Is a home warranty worth it? A home warranty is a service contract provided by an independent company that can be purchased for a home in case appliances or mechanical systems in the home break. If there is a problem, the owner then calls the warranty company and they are referred to particular warranty approved contractors. Home warranties range in price from $425-$750 depending on size of the home and coverage. Home warranties are often included in home sale negotiations when purchasing a home, but can also be purchased by an owner at any time. Recently, home warranty options have been added to our State Purchase Agreement, so every realtor is having a conversation with their clients about home warranties and agents have mixed reviews.
If a person is new to town and doesn’t know contractors to call, a home warranty takes care of this headache. Most companies have specific contractors you must use anyway. In the event of a problem, the home owner calls the home warranty company and they direct you to the right person for the job.
If something expensive breaks, such as a furnace, stove, or pool pump, that can’t be repaired, the home warranty should cover some or all of the replacement cost. You can avoid going into debt because of home repairs.
The 1% rule. A popular belief is that homeowners will spend, on average, 1% of the home’s value on maintenance annually. If a house is $200,000, then a home warranty is less than 1% ($2,000).
It can be paid for by the seller, making home warranties a great incentive for the buyer. Sometimes sellers offer home warranties as a testament of good faith, other times a buyer asks for it. Either way, not having to pay too much out of pocket during the first year of home ownership is a nice idea.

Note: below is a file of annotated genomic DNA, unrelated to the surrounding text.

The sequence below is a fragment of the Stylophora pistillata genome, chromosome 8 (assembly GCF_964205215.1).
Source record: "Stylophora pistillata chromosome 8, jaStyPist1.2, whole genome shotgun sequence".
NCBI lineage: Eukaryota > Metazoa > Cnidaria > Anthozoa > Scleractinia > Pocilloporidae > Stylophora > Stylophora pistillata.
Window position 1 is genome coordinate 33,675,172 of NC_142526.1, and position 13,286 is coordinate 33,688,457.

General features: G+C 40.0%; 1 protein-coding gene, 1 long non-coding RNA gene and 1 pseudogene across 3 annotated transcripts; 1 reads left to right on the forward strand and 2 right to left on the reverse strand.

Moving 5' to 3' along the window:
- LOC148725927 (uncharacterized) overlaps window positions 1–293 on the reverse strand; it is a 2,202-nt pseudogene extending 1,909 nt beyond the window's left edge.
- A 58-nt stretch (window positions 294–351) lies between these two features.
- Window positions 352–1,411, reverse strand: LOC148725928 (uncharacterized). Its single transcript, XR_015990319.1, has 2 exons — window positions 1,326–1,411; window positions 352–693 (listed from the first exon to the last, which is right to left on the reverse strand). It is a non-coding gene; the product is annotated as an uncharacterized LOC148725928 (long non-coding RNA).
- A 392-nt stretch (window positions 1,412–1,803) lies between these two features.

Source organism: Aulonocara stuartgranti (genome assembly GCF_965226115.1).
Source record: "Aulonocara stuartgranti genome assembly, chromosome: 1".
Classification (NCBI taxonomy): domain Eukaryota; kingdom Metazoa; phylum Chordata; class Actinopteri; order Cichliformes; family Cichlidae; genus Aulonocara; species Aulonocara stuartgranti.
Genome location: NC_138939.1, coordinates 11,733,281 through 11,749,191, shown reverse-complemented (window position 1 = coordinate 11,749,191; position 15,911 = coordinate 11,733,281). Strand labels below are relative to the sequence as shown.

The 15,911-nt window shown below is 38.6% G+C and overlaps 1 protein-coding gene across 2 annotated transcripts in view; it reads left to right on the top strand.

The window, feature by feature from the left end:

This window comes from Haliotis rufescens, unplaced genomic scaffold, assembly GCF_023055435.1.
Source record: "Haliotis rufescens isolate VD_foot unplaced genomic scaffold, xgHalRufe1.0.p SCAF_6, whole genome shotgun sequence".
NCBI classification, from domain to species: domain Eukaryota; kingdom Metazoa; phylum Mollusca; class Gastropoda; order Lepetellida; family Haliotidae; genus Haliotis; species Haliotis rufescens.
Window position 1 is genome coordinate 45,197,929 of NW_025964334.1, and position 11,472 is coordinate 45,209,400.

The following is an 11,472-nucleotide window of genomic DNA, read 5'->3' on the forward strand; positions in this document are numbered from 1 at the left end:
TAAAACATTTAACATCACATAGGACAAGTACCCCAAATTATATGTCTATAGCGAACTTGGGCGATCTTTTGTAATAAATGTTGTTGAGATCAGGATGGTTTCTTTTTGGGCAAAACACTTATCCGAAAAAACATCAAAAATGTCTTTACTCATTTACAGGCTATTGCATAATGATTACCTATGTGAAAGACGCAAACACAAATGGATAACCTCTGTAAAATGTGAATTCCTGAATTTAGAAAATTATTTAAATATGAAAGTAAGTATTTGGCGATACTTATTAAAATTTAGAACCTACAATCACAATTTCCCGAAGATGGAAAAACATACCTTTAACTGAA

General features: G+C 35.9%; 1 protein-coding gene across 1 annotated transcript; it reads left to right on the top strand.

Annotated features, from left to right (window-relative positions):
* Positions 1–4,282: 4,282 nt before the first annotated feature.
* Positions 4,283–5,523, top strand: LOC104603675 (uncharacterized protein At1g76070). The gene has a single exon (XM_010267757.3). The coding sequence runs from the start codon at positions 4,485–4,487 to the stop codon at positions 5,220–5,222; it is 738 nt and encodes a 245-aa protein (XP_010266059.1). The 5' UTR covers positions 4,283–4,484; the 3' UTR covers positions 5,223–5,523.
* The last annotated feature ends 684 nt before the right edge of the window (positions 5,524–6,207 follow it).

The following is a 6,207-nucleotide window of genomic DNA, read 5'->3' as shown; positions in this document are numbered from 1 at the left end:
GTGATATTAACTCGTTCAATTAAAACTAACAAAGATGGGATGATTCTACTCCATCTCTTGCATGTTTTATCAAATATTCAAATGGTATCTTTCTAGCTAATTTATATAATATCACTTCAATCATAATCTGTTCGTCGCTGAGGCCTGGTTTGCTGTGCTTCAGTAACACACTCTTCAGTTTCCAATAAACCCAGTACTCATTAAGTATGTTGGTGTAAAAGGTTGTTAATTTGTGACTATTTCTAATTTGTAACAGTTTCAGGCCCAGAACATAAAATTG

If a homeowner is handy or a DIY-er, then the home warranty may not be used.
There is typically a service call fee for a contractor to take a look at the problem. The pre-determined fee ranges from $50-$100, depending on the policy. Even if the problem is small and inexpensive, the fee is always the same.
If the buyer is renovating the house and plans to replace appliances and systems anyway, then a home warranty may not be the best use of money. A buyer can typically negotiate a slightly lower purchase price if a buyer doesn’t ask for a home warranty.
Another potential negative is that the home owner must use the home warranty approved contractors. If you already have a little black book full of reasonably priced, reliable contractors, and you only trust them, then a home warranty may not be for you.
Overall, home warranties can be a great benefit for someone new to town, especially during the first year of home ownership. I would never discourage a person from asking for one or getting one, but be sure to do your homework so that you buy from a reputable home warranty company.